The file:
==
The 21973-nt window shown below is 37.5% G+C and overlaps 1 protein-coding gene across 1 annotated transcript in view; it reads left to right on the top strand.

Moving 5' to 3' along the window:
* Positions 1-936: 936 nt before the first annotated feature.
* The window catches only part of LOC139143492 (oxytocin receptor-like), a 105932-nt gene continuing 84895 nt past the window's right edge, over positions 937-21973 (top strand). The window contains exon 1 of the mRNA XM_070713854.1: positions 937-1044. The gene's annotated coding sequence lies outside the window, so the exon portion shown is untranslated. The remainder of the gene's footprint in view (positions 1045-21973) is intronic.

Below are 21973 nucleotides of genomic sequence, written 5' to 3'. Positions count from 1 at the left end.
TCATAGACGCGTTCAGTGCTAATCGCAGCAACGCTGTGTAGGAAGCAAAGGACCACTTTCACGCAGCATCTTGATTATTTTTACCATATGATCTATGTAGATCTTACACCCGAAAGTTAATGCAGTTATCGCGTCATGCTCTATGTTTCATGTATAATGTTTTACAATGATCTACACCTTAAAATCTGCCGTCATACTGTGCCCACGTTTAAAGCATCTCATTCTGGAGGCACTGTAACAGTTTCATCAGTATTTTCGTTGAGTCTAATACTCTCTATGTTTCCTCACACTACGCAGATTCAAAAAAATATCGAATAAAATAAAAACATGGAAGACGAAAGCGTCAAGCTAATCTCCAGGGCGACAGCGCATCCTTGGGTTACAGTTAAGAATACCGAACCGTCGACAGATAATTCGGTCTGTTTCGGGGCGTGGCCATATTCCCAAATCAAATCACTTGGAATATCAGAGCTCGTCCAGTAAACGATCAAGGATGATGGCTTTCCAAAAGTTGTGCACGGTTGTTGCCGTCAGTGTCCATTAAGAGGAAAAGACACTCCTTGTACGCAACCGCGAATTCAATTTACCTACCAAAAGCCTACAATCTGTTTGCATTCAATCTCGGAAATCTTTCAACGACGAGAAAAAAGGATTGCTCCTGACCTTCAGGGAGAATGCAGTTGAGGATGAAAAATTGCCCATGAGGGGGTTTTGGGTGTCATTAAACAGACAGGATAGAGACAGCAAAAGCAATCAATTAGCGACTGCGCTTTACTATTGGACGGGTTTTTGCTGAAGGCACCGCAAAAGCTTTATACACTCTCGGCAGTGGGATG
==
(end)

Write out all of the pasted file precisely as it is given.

The 21973-nt window shown below is 37.5% G+C and overlaps 1 protein-coding gene across 1 annotated transcript in view; it reads left to right on the top strand.

Moving 5' to 3' along the window:
* Positions 1-936: 936 nt before the first annotated feature.
* The window catches only part of LOC139143492 (oxytocin receptor-like), a 105932-nt gene continuing 84895 nt past the window's right edge, over positions 937-21973 (top strand). The window contains exon 1 of the mRNA XM_070713854.1: positions 937-1044. The gene's annotated coding sequence lies outside the window, so the exon portion shown is untranslated. The remainder of the gene's footprint in view (positions 1045-21973) is intronic.

Below are 21973 nucleotides of genomic sequence, written 5' to 3'. Positions count from 1 at the left end.
TCATAGACGCGTTCAGTGCTAATCGCAGCAACGCTGTGTAGGAAGCAAAGGACCACTTTCACGCAGCATCTTGATTATTTTTACCATATGATCTATGTAGATCTTACACCCGAAAGTTAATGCAGTTATCGCGTCATGCTCTATGTTTCATGTATAATGTTTTACAATGATCTACACCTTAAAATCTGCCGTCATACTGTGCCCACGTTTAAAGCATCTCATTCTGGAGGCACTGTAACAGTTTCATCAGTATTTTCGTTGAGTCTAATACTCTCTATGTTTCCTCACACTACGCAGATTCAAAAAAATATCGAATAAAATAAAAACATGGAAGACGAAAGCGTCAAGCTAATCTCCAGGGCGACAGCGCATCCTTGGGTTACAGTTAAGAATACCGAACCGTCGACAGATAATTCGGTCTGTTTCGGGGCGTGGCCATATTCCCAAATCAAATCACTTGGAATATCAGAGCTCGTCCAGTAAACGATCAAGGATGATGGCTTTCCAAAAGTTGTGCACGGTTGTTGCCGTCAGTGTCCATTAAGAGGAAAAGACACTCCTTGTACGCAACCGCGAATTCAATTTACCTACCAAAAGCCTACAATCTGTTTGCATTCAATCTCGGAAATCTTTCAACGACGAGAAAAAAGGATTGCTCCTGACCTTCAGGGAGAATGCAGTTGAGGATGAAAAATTGCCCATGAGGGGGTTTTGGGTGTCATTAAACAGACAGGATAGAGACAGCAAAAGCAATCAATTAGCGACTGCGCTTTACTATTGGACGGGTTTTTGCTGAAGGCACCGCAAAAGCTTTATACACTCTCGGCAGTGGGATG